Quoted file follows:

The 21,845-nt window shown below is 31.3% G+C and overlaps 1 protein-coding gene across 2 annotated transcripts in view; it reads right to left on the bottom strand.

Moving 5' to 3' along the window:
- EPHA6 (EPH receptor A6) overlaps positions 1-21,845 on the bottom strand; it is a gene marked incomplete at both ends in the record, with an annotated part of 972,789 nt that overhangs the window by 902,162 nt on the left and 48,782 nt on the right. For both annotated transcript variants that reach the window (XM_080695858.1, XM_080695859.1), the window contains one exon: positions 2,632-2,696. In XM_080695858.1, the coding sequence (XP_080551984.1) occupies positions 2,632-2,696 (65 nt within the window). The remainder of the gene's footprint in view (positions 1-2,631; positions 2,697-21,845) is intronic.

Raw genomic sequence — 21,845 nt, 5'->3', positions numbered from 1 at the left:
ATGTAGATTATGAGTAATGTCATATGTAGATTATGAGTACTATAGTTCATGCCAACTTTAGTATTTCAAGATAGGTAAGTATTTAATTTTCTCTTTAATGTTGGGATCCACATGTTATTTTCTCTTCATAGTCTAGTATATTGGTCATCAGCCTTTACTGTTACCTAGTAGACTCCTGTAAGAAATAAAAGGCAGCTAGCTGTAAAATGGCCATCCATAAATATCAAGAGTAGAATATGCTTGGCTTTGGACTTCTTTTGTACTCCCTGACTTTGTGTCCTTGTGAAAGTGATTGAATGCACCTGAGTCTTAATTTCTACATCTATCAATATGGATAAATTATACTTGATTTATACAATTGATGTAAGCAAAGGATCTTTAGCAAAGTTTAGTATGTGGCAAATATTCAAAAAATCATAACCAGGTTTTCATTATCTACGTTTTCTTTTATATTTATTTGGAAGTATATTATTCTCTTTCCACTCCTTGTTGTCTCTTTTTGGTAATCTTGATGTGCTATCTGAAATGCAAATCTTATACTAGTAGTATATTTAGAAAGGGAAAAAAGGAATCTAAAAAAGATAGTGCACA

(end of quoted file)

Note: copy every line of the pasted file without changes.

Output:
The 21,845-nt window shown below is 31.3% G+C and overlaps 1 protein-coding gene across 2 annotated transcripts in view; it reads right to left on the bottom strand.

Moving 5' to 3' along the window:
- EPHA6 (EPH receptor A6) overlaps positions 1-21,845 on the bottom strand; it is a gene marked incomplete at both ends in the record, with an annotated part of 972,789 nt that overhangs the window by 902,162 nt on the left and 48,782 nt on the right. For both annotated transcript variants that reach the window (XM_080695858.1, XM_080695859.1), the window contains one exon: positions 2,632-2,696. In XM_080695858.1, the coding sequence (XP_080551984.1) occupies positions 2,632-2,696 (65 nt within the window). The remainder of the gene's footprint in view (positions 1-2,631; positions 2,697-21,845) is intronic.

Raw genomic sequence — 21,845 nt, 5'->3', positions numbered from 1 at the left:
ATGTAGATTATGAGTAATGTCATATGTAGATTATGAGTACTATAGTTCATGCCAACTTTAGTATTTCAAGATAGGTAAGTATTTAATTTTCTCTTTAATGTTGGGATCCACATGTTATTTTCTCTTCATAGTCTAGTATATTGGTCATCAGCCTTTACTGTTACCTAGTAGACTCCTGTAAGAAATAAAAGGCAGCTAGCTGTAAAATGGCCATCCATAAATATCAAGAGTAGAATATGCTTGGCTTTGGACTTCTTTTGTACTCCCTGACTTTGTGTCCTTGTGAAAGTGATTGAATGCACCTGAGTCTTAATTTCTACATCTATCAATATGGATAAATTATACTTGATTTATACAATTGATGTAAGCAAAGGATCTTTAGCAAAGTTTAGTATGTGGCAAATATTCAAAAAATCATAACCAGGTTTTCATTATCTACGTTTTCTTTTATATTTATTTGGAAGTATATTATTCTCTTTCCACTCCTTGTTGTCTCTTTTTGGTAATCTTGATGTGCTATCTGAAATGCAAATCTTATACTAGTAGTATATTTAGAAAGGGAAAAAAGGAATCTAAAAAAGATAGTGCACA